In this episode, we talk with David Knoke, Professor of Sociology at the University of Minnesota. We discuss the uses and benefits of network analysis, drawing upon his work on terrorist networks.

Though podcasting is at the heart of our project, we also plan to publish our episodes in a book of edited transcripts, making them even more accessible to students and instructors. You can download the edited transcript here. We’d love to hear your feedback on the multi-delivery format, and plan to release even more of these written versions on the site.


GMAC: We are here to talk about network analysis. If you were to introduce this method to an undergraduate class who had never heard of it, how would you describe it?

DK: If you go into a room full of people and ask how many people are “networkers,” they all raise their hand. They all know about Facebook and LinkedIn. So, intuitively, we all have a sense of social networks. We know who Mark Zuckerburg is. But, what most people don’t know is how to treat networking in a more systematic fashion. And this is what network analysis can do.

For instance, you can look at centrality of a network or do a core/periphery analysis. You can take a set of data and sort it by density clusters – high density, clustered folks who interact with each other, and then a periphery of folks who are less connected among themselves. There’s ego-centric networks, there’s complete networks, and there’s network change over time if you have longitudinal data.

There are many different foci. A classic example is a study of clique of women in the Mississippi Delta in the 1930’s. This study looked at a set of women who went to a series of parties. The question was, which women showed up at which parties? There was two modes: a set of folks, and a set of events.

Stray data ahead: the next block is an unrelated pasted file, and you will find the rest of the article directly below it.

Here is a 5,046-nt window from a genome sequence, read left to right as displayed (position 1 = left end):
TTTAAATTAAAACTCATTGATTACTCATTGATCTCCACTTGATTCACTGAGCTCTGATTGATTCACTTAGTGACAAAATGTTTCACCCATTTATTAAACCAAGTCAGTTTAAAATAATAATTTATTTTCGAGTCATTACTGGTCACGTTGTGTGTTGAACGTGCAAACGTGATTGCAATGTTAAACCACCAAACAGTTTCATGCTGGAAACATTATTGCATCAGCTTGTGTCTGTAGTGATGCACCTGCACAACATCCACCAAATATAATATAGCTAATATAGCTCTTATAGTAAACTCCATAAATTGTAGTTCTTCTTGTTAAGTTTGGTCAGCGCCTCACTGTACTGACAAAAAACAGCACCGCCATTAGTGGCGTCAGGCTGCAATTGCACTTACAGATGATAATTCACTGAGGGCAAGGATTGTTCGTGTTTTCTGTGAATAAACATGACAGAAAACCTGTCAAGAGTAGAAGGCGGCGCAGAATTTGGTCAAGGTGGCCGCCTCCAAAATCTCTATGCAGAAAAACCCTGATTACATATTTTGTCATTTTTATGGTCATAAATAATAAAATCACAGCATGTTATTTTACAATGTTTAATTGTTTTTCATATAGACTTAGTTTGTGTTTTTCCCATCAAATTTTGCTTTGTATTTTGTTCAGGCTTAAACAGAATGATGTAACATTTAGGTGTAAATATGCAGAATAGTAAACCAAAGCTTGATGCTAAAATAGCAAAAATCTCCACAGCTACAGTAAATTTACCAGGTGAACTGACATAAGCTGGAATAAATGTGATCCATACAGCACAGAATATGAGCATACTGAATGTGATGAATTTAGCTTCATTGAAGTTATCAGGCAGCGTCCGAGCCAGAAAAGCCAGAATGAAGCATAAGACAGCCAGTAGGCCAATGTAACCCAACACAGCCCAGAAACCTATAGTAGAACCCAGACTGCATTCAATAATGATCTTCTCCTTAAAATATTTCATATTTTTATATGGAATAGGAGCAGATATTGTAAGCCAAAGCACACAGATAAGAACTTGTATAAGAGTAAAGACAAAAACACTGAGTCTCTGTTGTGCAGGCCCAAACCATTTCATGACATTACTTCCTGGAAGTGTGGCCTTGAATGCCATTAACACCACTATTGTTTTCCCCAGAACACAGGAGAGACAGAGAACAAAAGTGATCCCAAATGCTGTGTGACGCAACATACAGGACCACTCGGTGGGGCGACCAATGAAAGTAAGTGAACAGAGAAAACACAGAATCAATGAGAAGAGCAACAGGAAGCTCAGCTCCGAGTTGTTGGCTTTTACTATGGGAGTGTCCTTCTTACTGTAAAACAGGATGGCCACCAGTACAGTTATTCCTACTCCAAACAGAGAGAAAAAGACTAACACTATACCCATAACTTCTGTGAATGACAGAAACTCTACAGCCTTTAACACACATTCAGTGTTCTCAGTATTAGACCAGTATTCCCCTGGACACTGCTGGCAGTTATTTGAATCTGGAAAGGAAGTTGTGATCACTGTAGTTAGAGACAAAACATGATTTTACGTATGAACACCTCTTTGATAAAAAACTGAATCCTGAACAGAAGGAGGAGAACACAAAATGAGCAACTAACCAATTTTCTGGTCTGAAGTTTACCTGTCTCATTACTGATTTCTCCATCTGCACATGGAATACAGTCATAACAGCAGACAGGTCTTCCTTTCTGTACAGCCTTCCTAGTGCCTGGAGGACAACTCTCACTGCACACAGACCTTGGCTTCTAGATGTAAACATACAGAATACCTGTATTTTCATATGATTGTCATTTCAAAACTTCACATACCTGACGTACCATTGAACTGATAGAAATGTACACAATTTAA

What has most impressed me – and I’ve been doing this for close to 40 years – is how many different disciplines have been picking up network analysis. Anthropology and Sociology were there in the beginning, in the 1940s, but the real takeoff was the 1970s where a whole series of other disciplines begin to use it, such as Political Science. They even have an annual conference on network analysis. The students who take my course also come from a wide variety of disciplines, coming from departments you wouldn’t think of – like Forestry, Conservation Biology, and Rhetoric. It’s a real multi-disciplinary methodology.

We will use your recent research on terrorist networks as a way to understand how this method works. What were your central research questions?

This project is called “Three Modes of Al-Qaeda.” I ask, what are the lines of authority among a set of actors engaged in violent terrorist activities against Western targets?.

Instead of taking the narrative, historical approach of journalists, I formalized the study of Al-Qaeda by taking a network data collection approach. That meant reading a lot of online documents over a nearly twenty year span. I found 25 operations between 1992-2010 that had Western targets.

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